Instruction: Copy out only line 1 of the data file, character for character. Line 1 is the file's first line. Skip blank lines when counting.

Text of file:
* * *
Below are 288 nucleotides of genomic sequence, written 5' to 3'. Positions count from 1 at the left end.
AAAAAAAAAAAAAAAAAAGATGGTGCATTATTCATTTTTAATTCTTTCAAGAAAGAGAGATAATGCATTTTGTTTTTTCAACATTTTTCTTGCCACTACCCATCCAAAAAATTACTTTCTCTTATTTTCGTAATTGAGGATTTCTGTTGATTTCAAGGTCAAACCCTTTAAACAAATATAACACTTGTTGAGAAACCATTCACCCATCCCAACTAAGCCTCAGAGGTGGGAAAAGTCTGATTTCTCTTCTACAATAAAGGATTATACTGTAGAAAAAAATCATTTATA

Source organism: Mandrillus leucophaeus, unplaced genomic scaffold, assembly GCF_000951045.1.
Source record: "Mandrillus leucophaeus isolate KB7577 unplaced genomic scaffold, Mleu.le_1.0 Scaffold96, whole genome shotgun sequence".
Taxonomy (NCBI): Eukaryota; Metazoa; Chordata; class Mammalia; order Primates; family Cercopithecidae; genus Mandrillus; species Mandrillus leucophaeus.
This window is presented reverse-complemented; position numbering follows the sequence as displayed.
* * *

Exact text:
Below are 288 nucleotides of genomic sequence, written 5' to 3'. Positions count from 1 at the left end.